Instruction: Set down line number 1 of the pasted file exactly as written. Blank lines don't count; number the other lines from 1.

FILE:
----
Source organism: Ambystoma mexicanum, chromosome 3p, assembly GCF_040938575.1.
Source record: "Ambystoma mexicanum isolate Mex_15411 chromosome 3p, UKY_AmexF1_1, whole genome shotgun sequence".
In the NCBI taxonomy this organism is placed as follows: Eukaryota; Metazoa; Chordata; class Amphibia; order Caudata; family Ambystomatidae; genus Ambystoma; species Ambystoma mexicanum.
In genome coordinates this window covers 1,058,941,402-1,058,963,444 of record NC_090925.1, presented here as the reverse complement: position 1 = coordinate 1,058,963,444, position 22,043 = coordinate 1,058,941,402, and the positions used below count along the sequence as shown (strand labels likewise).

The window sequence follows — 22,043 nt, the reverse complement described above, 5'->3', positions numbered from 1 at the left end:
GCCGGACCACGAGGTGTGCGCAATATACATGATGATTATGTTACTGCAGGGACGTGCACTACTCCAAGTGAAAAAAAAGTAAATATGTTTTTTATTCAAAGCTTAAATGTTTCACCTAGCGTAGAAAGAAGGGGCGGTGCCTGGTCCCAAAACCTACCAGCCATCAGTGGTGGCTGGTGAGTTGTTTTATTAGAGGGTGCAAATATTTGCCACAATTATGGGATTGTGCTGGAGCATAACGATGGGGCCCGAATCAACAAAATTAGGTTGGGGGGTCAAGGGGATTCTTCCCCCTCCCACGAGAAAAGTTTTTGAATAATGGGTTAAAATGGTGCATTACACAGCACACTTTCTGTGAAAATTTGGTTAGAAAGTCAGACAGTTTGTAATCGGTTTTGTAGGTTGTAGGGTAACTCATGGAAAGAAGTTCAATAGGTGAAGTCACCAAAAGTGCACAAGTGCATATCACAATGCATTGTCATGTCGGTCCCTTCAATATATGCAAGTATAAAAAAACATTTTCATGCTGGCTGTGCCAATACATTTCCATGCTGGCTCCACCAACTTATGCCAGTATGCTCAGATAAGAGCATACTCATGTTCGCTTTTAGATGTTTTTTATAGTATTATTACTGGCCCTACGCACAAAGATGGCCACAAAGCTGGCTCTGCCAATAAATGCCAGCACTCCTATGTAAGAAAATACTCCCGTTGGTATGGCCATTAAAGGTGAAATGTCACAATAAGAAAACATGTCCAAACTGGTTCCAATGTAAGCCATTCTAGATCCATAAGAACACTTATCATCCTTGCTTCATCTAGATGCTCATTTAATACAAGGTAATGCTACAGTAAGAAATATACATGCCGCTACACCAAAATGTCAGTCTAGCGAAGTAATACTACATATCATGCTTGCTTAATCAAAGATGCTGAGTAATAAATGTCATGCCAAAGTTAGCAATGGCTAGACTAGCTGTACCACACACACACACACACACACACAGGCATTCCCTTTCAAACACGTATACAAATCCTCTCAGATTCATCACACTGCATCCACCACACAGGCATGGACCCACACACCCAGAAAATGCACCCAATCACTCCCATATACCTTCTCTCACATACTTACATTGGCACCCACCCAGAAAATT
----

Source organism: Ambystoma mexicanum, chromosome 3p, assembly GCF_040938575.1.